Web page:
Forty-five years ago a clothing shop in Piccadilly, London had curved glass in shop windows; the vividly displayed clothing was almost touchable with no reflections whatsoever from the glass.

    Personally I would prefer slightly thicker phone with flat sapphire glass but with bigger battery and non-prodruding camera gear [Nokia 1020's camera gear sticks out].
    Cheetah43
    • Sapphire - Additional benefits & info

      Cheetah, the type of sapphire discussed here is man-made from a very abundant substance, & with mass-production the price-differential could become a non-issue.
      --- Here is a Google+ link to additional information for Jason and readers:
      --- https://plus.google.com/114660584480111918841/posts/8LpLeAmxp3p
      Paul B. Wordman
  • the sapphire crystal in my watch...

    ... Blows gorilla glass away for durability and especially scratch resistance. I would love to see it used in more applications if the cost isn't ridiculous.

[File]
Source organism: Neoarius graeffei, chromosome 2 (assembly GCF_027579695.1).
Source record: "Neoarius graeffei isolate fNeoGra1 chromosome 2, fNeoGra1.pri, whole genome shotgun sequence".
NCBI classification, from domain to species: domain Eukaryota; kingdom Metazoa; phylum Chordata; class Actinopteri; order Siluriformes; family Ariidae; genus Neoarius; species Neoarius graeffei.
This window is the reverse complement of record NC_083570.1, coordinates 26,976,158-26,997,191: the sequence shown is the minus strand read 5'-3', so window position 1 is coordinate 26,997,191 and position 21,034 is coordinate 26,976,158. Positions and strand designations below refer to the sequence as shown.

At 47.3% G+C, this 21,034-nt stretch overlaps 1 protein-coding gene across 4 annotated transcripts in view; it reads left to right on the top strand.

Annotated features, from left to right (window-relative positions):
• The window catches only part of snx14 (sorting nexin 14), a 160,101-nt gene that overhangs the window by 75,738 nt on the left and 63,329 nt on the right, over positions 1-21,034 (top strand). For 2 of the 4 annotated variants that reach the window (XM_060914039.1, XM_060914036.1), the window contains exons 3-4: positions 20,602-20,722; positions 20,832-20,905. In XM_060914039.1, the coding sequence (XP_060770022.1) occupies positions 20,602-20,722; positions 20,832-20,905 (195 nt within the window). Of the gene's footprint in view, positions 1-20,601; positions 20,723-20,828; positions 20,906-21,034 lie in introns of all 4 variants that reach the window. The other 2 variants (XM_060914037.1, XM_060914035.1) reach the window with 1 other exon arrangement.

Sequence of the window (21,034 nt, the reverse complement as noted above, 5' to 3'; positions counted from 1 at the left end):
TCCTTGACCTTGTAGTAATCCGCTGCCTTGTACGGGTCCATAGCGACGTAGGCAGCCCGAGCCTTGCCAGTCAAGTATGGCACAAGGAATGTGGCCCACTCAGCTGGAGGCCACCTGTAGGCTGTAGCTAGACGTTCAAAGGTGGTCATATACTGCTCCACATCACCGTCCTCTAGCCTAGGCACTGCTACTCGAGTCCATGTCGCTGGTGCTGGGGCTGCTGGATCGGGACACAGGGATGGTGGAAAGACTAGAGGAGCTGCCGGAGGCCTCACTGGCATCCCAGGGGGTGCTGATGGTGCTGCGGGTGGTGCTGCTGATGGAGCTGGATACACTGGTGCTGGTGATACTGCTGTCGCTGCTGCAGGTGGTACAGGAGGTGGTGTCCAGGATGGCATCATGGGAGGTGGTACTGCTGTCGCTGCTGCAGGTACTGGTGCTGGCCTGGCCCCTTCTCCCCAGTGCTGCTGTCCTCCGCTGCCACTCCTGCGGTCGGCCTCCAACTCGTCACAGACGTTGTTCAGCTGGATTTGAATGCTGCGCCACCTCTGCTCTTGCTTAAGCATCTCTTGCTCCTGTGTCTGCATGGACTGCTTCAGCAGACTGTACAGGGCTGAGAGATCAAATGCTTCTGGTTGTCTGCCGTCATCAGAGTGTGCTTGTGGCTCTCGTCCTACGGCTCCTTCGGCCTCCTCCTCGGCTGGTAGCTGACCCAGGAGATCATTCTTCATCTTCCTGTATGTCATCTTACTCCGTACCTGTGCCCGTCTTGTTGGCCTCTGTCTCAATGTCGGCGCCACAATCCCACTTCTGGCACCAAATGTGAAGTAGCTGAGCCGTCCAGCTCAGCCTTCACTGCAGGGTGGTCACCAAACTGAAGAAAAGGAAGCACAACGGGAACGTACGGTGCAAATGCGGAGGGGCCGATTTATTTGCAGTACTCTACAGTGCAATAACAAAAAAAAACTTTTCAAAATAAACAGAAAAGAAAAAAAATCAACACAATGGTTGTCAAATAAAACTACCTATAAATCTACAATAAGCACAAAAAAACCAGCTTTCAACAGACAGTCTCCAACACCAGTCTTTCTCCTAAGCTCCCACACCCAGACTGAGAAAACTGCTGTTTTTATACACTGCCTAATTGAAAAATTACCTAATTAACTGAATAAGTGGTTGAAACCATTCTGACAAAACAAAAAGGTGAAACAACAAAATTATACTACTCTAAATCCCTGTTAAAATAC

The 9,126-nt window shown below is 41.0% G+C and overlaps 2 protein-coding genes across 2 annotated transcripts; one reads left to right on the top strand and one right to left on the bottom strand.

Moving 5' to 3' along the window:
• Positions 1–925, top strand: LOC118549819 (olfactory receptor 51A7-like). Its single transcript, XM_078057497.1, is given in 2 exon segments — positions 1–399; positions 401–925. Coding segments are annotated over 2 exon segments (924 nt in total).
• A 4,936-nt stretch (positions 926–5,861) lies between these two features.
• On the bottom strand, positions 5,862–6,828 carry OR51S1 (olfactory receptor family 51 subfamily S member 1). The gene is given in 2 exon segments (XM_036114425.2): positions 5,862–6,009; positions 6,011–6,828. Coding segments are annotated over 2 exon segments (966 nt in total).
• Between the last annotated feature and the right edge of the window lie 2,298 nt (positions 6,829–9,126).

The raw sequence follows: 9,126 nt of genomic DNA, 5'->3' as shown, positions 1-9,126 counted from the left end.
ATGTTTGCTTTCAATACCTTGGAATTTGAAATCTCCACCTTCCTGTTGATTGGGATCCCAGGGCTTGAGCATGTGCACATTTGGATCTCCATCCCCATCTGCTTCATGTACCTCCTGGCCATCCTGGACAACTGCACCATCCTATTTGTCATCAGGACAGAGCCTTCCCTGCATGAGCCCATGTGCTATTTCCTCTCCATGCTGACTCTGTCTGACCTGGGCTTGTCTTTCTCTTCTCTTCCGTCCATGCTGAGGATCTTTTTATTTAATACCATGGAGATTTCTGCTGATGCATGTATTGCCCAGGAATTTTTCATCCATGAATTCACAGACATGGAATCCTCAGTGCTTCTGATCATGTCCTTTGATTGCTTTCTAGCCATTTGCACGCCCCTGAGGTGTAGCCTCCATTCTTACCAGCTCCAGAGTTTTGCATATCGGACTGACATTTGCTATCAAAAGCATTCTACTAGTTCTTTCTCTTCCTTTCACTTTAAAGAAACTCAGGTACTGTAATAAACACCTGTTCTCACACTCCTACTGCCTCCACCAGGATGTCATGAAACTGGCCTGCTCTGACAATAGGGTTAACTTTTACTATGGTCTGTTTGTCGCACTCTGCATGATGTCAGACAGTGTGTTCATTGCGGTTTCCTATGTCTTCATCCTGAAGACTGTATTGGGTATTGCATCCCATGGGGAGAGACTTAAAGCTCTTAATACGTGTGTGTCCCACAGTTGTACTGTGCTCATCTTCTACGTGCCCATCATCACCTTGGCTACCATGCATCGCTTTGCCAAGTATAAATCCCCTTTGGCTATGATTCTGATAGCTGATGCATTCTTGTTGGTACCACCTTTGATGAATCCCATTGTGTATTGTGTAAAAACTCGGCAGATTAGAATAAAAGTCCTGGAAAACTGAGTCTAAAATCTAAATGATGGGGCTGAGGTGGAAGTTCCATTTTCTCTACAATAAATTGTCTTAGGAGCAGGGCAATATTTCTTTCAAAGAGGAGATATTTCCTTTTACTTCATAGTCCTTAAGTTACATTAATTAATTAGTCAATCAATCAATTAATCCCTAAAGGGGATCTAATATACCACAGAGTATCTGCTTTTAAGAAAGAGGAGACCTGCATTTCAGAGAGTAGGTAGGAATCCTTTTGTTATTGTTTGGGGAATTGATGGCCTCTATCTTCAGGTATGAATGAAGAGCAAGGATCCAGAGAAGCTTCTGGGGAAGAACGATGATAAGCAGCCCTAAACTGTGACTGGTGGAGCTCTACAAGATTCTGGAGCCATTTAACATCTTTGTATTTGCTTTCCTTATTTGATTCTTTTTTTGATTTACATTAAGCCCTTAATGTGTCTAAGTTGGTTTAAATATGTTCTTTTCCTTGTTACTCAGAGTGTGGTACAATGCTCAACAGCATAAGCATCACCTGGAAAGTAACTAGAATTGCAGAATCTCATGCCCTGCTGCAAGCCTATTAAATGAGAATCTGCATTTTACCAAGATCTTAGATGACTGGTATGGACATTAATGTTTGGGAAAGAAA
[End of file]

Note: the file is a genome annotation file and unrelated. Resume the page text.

Playdrv4me
    • Good point on scratch resistance

      especially because the concave front would lift the screen off the surface when facing down. Like-wise, the back would prevent the camera lens from touching the surface when facing up, if it's not positioned in the center.
      gamoniac
  • You forgot that sapphire is also used by Apple as camera protection

    However, it is not easy to grow sapphire crystals as a curved glass; doubtful.

    Besides, the increase of thickness of phone because of "curviness" is not slight, it is significant.

    Finally, "curviness" significantly and annoyingly distorts image under any angle besides strictly perpendicular.

    So this whole rumour is a tabloid speculation which is unlikely to ever come true.
    DDERSSS
    • @DDERSS

      You're right, the curved sapphire glass on fine watches are pretty thick. They might be able to use chemical vapour deposition on a curved surface though.